George Stone was a great Met. He didn’t last that long with the team but he was an integral part of the 1973 championship team’s starting rotation.
Bob Scheffing acquired George Stone as part of the November 1972 transaction with the Atlanta Braves. The Mets dealt Gary Gentry and Danny Frisella to the Braves in exchange for Felix Millan and Stone. As a member of the Braves pitching staff, in 1972, Stone broke Rusty Staub’s right hand effectively ruining Staub’s offensive contributions for the season.
Stone, a left-handed starting pitcher, joined the team’s 1973 starting rotation behind Tom Seaver, Jerry Koosman, and Jon Matlack. Stone was the the fourth starter and Jim McAndew was the fifth starter.
He helped the team win the National League pennant by going 12-3 with a 2.80 ERA. By the end of the regular season he owned the National League’s best winning percentage at .800. He finished the regular season with eight consecutive victories and he contributed almost 10 innings in the post-season. He helped the Mets earn a victory in his start against the Cincinnati Reds when he gave up only one earned run in 6.2 innings. He added another 3 innings of scoreless ball and earned a save in the World Series against the Oakland Athletics. For the season, as a hitter, Stone ranked second on the Mets pitching staff (behind Seaver) by contributing 13 hits in 48 at-bats.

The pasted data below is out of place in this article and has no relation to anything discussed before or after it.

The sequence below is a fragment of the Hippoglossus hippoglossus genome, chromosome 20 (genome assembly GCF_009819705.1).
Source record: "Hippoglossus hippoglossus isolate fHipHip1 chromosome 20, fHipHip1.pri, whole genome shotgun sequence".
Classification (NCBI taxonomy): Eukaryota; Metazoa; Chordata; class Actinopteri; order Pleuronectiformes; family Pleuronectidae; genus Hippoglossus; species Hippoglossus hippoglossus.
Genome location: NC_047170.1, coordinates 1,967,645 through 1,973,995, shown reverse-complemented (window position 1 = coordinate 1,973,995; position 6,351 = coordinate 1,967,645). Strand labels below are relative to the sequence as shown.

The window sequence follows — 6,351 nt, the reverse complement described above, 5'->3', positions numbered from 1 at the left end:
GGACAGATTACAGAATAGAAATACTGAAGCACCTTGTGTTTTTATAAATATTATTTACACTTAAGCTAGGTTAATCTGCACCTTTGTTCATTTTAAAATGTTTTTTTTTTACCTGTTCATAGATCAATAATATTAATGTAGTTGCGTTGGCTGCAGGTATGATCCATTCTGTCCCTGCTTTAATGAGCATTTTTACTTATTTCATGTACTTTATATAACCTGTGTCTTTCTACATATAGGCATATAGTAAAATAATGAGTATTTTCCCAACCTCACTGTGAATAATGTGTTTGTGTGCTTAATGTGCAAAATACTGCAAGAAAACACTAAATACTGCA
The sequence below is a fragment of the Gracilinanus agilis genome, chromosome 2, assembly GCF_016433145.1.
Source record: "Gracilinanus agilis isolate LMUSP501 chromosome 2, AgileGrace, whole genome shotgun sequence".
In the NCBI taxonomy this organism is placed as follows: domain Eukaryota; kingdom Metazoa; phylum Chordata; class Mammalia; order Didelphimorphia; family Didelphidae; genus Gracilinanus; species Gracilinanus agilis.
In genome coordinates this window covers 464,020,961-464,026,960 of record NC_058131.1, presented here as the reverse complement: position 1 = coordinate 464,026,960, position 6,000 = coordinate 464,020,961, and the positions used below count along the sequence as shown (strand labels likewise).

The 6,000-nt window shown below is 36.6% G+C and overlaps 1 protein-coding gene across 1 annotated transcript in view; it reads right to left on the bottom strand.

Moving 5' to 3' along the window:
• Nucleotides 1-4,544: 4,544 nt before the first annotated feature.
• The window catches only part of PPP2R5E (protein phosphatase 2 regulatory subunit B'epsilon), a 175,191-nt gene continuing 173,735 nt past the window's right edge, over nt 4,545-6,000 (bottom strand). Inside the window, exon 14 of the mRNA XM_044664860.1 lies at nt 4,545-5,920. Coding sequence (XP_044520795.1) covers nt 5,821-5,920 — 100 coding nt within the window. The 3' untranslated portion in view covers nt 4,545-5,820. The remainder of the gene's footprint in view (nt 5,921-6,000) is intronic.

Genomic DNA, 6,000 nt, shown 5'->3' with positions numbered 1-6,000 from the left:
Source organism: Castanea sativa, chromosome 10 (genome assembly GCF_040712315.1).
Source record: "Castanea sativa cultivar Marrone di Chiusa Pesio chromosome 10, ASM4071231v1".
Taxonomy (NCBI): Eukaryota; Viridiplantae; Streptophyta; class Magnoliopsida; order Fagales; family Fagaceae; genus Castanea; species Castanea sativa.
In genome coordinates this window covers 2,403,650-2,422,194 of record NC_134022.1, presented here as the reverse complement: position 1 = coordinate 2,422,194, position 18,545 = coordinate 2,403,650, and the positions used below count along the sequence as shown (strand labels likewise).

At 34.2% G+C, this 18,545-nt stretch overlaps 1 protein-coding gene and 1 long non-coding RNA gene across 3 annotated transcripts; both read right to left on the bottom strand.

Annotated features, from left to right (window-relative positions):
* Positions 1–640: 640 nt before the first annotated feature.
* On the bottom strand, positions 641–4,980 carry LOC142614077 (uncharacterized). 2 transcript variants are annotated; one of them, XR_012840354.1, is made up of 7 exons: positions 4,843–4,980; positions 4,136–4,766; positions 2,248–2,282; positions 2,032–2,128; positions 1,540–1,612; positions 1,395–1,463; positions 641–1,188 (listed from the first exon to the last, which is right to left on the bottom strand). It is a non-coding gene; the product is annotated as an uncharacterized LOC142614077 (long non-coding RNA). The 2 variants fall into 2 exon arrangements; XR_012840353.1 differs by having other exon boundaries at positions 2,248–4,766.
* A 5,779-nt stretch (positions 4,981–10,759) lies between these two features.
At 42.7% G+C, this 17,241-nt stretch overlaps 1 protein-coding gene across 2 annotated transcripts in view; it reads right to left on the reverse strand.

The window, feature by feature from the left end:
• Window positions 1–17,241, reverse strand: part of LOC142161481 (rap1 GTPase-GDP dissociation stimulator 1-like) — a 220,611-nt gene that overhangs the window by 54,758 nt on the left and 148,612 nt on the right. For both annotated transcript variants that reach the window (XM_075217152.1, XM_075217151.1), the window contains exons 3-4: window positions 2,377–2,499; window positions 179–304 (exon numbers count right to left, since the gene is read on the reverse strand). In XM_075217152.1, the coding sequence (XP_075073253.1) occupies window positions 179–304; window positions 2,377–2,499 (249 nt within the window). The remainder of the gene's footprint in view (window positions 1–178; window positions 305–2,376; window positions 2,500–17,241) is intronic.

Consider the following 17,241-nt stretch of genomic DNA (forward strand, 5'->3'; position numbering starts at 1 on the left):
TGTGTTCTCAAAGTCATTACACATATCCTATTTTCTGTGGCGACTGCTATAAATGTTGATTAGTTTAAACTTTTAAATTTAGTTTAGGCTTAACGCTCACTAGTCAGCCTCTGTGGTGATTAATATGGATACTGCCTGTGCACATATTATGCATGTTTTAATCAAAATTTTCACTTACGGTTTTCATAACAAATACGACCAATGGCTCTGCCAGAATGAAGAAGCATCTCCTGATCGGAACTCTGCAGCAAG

Stone could not replicate his numbers again in 1974. He went 2-7 in 15 games with 77 innings pitched. He missed the last two months of the season when he was placed on the disabled list with a strained shoulder tendon on August 9th.
In June of 1975, Stone returned again to the starting rotation with a 7-2 victory against the San Diego Padres. Overall, for the season, he went 3-3 with a 5.05 ERA. A back muscle pull landed him on the disabled list in August and he finished the year with only three September relief appearances.
On February 26, 1976, the Mets dealt Stone to the Texas Ranger for Bill Hands. Overall, in his Mets career, Stone went 17-13 with a 3.86 ERA.